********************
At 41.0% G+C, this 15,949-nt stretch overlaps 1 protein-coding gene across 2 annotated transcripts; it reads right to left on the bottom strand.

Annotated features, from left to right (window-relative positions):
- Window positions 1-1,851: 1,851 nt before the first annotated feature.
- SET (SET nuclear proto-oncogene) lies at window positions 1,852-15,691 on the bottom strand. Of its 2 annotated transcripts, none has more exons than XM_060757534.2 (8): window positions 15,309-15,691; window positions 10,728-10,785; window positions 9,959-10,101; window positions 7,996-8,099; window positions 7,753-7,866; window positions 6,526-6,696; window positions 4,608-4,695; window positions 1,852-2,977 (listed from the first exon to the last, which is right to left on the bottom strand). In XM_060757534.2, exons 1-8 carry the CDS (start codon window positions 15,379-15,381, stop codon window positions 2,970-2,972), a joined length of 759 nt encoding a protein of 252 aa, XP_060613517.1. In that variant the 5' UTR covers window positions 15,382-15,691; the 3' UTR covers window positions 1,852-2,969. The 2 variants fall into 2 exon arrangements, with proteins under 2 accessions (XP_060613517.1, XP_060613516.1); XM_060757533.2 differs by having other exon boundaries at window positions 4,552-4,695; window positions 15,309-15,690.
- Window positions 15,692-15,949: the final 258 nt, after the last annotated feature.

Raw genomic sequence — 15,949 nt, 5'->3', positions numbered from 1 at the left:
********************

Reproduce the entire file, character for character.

At 41.0% G+C, this 15,949-nt stretch overlaps 1 protein-coding gene across 2 annotated transcripts; it reads right to left on the bottom strand.

Annotated features, from left to right (window-relative positions):
- Window positions 1-1,851: 1,851 nt before the first annotated feature.
- SET (SET nuclear proto-oncogene) lies at window positions 1,852-15,691 on the bottom strand. Of its 2 annotated transcripts, none has more exons than XM_060757534.2 (8): window positions 15,309-15,691; window positions 10,728-10,785; window positions 9,959-10,101; window positions 7,996-8,099; window positions 7,753-7,866; window positions 6,526-6,696; window positions 4,608-4,695; window positions 1,852-2,977 (listed from the first exon to the last, which is right to left on the bottom strand). In XM_060757534.2, exons 1-8 carry the CDS (start codon window positions 15,379-15,381, stop codon window positions 2,970-2,972), a joined length of 759 nt encoding a protein of 252 aa, XP_060613517.1. In that variant the 5' UTR covers window positions 15,382-15,691; the 3' UTR covers window positions 1,852-2,969. The 2 variants fall into 2 exon arrangements, with proteins under 2 accessions (XP_060613517.1, XP_060613516.1); XM_060757533.2 differs by having other exon boundaries at window positions 4,552-4,695; window positions 15,309-15,690.
- Window positions 15,692-15,949: the final 258 nt, after the last annotated feature.

Raw genomic sequence — 15,949 nt, 5'->3', positions numbered from 1 at the left: